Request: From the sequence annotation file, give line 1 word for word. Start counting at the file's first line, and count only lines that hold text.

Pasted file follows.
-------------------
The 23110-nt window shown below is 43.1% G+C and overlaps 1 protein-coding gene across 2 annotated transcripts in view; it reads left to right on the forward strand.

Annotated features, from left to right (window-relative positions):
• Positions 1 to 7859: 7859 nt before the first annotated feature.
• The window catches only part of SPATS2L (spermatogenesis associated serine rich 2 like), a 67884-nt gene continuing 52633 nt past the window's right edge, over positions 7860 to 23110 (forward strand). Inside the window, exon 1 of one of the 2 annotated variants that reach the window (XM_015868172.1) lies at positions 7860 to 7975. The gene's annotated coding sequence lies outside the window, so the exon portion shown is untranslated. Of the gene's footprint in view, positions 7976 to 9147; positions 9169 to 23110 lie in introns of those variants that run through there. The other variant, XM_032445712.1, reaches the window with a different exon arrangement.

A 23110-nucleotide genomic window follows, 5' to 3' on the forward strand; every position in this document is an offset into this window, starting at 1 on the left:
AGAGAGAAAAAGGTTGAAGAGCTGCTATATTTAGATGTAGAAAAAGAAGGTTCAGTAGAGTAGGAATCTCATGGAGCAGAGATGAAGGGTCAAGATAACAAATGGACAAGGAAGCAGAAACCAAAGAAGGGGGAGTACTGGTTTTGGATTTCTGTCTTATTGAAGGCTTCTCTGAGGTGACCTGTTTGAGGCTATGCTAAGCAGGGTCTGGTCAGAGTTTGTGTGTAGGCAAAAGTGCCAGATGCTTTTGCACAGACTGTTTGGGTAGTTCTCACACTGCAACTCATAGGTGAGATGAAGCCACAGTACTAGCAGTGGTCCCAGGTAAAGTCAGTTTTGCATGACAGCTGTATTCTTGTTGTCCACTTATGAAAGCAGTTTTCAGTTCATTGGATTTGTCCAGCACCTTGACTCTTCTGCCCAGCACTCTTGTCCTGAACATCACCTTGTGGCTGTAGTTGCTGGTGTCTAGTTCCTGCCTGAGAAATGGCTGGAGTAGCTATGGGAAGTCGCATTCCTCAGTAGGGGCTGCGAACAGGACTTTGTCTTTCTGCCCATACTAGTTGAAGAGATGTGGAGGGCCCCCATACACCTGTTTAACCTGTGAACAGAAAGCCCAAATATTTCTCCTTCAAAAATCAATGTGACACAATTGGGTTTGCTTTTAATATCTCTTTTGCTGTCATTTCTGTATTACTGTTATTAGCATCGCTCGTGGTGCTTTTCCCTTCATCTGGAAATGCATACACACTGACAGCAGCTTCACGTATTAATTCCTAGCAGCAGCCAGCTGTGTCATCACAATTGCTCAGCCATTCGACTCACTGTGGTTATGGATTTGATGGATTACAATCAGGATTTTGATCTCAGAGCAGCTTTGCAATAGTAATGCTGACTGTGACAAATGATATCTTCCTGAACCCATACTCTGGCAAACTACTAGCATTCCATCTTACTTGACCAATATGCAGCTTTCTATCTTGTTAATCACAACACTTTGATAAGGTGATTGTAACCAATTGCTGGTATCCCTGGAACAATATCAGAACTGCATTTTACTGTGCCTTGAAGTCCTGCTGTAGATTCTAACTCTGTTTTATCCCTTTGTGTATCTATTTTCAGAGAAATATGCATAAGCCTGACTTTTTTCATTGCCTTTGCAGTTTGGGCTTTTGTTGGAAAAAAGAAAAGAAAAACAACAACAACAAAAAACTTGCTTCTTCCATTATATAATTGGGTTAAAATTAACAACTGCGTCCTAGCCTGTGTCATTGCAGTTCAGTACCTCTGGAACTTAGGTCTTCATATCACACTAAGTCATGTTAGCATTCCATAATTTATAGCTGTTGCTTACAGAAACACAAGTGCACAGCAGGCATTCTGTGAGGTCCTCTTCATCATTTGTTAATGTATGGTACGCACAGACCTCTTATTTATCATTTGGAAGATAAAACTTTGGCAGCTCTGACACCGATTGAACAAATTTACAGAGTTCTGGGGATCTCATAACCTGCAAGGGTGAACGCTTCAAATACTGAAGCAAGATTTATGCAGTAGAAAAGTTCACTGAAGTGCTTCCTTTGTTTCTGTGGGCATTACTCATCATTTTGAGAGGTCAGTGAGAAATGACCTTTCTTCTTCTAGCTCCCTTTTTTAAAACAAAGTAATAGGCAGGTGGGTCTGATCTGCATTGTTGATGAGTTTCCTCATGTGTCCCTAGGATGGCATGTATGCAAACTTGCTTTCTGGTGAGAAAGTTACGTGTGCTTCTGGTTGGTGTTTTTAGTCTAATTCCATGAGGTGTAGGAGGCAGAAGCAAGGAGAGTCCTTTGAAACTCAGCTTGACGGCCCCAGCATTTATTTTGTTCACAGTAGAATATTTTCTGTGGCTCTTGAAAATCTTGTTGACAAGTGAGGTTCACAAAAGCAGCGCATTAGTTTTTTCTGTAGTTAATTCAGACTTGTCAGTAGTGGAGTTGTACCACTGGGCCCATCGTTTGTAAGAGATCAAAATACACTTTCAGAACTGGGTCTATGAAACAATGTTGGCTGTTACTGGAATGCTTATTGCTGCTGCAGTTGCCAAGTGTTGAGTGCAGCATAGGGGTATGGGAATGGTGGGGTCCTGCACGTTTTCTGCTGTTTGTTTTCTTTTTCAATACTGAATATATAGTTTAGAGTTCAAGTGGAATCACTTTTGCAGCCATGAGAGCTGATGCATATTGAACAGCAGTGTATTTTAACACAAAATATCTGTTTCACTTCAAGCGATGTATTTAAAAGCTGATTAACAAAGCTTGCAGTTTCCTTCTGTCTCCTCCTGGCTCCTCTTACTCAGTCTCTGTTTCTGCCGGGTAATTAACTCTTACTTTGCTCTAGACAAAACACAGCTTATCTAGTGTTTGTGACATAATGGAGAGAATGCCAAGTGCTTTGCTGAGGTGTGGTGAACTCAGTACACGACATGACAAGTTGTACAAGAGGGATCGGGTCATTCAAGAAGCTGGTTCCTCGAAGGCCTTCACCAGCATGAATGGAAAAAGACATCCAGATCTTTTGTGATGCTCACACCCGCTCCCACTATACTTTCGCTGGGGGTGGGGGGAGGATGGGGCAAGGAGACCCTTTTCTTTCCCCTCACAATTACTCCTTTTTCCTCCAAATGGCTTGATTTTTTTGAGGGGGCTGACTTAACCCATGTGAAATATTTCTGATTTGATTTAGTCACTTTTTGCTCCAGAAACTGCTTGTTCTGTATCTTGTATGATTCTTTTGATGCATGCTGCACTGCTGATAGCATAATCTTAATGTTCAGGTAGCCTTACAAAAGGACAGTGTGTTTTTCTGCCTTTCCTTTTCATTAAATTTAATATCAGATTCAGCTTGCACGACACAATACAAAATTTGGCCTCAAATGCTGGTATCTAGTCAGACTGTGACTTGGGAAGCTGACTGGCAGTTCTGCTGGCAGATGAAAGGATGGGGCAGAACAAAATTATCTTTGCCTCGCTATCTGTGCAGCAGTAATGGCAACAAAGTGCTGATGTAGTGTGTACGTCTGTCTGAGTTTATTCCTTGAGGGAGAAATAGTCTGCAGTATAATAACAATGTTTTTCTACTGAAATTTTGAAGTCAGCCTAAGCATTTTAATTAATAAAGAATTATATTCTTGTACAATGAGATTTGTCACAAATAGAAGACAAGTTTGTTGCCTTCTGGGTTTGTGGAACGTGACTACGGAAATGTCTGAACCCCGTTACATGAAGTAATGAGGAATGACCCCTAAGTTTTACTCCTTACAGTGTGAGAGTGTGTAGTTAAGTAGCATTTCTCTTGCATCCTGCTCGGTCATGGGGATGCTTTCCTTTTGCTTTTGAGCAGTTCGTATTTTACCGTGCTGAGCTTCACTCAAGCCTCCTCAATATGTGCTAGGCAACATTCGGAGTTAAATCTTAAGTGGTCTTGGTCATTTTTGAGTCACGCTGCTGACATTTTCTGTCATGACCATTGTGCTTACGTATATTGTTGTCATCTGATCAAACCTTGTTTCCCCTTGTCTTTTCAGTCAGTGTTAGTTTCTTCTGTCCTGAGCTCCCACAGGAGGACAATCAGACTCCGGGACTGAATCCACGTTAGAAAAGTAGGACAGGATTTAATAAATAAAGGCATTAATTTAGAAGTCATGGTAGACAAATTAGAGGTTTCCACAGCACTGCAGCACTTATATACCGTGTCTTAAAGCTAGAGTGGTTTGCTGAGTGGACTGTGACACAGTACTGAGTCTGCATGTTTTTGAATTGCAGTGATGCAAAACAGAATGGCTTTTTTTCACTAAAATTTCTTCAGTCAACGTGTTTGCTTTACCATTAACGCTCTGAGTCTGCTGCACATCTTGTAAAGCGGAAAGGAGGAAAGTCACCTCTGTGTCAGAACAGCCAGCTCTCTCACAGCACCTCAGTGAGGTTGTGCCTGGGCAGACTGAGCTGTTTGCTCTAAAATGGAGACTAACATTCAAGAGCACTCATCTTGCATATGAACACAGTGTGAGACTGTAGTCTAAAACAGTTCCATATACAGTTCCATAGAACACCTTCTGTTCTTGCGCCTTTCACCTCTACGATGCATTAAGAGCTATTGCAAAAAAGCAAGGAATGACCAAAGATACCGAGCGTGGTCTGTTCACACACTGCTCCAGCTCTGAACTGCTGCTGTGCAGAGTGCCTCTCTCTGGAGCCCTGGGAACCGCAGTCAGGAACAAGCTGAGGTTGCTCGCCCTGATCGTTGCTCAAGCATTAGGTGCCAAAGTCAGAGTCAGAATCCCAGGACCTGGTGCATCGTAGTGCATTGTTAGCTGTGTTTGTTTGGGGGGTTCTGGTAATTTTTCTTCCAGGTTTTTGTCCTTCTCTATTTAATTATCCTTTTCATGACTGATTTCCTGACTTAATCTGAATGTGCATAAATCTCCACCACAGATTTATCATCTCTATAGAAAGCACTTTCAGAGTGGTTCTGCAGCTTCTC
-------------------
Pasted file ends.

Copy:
The 23110-nt window shown below is 43.1% G+C and overlaps 1 protein-coding gene across 2 annotated transcripts in view; it reads left to right on the forward strand.